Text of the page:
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Imaging the Seattle Fault Zone with high-resolution seismic tomography

January 1, 2001

The Seattle fault, which trends east-west through the greater Seattle metropolitan area, is a thrust fault that, around 1100 years ago, produced a major earthquake believed to have had a magnitude greater than 7. We present the first high resolution image of the shallow P wave velocity variation across the fault zone obtained by tomographic inversion of first arrivals recorded on a seismic reflection profile shot through Puget Sound adjacent to Seattle. The velocity image shows that above 500 m depth the fault zone extending beneath Seattle comprises three distinct fault splays, the northernmost of which dips to the south at around 60??. The degree of uplift of Tertiary rocks within the fault zone suggests that the slip-rate along the northernmost splay during the Quaternary is 0.5 mm a-1, which is twice the average slip-rate of the Seattle fault over the last 40 Ma.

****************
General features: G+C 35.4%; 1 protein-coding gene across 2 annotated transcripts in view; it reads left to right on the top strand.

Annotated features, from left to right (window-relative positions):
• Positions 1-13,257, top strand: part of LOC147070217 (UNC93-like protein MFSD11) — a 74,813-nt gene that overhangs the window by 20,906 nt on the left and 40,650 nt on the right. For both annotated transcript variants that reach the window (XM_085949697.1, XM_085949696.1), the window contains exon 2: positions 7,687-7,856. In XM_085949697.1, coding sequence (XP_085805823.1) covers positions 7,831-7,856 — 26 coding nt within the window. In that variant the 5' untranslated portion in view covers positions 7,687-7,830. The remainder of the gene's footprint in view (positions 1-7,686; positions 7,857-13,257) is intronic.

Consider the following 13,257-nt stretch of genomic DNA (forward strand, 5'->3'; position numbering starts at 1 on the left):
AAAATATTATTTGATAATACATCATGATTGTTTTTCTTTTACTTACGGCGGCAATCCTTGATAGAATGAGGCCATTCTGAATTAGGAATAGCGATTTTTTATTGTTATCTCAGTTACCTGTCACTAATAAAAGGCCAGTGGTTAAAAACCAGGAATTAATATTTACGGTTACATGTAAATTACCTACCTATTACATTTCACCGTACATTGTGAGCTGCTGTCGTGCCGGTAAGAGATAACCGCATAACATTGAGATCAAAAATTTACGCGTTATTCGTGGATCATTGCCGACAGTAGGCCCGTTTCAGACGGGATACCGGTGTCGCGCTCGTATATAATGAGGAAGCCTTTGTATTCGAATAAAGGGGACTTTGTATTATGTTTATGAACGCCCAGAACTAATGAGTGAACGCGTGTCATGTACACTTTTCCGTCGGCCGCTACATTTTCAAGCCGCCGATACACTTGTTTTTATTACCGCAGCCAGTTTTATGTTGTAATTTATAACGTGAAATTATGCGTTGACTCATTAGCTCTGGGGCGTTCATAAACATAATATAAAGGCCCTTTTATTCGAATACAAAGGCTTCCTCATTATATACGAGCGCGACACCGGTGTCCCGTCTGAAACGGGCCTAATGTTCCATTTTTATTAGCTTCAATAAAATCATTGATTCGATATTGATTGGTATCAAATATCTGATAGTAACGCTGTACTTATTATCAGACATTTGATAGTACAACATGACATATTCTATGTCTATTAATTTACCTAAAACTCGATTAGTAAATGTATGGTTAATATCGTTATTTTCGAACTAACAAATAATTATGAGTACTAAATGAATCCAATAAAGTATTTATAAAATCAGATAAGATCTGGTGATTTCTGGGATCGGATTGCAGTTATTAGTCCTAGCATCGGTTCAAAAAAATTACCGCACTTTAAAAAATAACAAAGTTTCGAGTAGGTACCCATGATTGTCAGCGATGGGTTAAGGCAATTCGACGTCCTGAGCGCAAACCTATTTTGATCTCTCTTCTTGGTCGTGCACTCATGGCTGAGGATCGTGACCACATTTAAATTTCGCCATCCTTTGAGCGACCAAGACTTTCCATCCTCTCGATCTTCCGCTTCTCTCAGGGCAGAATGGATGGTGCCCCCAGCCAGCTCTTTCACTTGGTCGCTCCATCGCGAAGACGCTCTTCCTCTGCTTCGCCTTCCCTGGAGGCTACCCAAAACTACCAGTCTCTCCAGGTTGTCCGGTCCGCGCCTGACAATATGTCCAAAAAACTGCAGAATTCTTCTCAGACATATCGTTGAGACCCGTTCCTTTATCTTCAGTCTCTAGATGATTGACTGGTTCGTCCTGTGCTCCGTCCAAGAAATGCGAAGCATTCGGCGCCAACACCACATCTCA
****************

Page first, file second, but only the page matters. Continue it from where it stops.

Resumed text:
Publication Year 2001
Title Imaging the Seattle Fault Zone with high-resolution seismic tomography
DOI 10.1029/2000GL012778
Authors A.J. Calvert, M. A. Fisher
Publication Type Article
Publication Subtype Journal Article
Series Title Geophysical Research Letters
Index ID 70023482
Record Source USGS Publications Warehouse